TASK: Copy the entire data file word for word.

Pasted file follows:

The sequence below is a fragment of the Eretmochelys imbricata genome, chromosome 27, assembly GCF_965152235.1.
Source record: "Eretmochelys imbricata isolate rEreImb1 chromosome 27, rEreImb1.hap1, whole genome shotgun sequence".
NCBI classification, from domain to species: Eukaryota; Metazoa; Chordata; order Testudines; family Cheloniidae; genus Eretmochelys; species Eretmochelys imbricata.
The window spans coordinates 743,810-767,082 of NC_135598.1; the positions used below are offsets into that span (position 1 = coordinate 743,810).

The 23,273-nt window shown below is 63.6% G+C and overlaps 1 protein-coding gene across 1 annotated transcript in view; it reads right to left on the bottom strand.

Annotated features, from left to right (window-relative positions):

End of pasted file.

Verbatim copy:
The sequence below is a fragment of the Eretmochelys imbricata genome, chromosome 27, assembly GCF_965152235.1.
Source record: "Eretmochelys imbricata isolate rEreImb1 chromosome 27, rEreImb1.hap1, whole genome shotgun sequence".
NCBI classification, from domain to species: Eukaryota; Metazoa; Chordata; order Testudines; family Cheloniidae; genus Eretmochelys; species Eretmochelys imbricata.
The window spans coordinates 743,810-767,082 of NC_135598.1; the positions used below are offsets into that span (position 1 = coordinate 743,810).

The 23,273-nt window shown below is 63.6% G+C and overlaps 1 protein-coding gene across 1 annotated transcript in view; it reads right to left on the bottom strand.

Annotated features, from left to right (window-relative positions):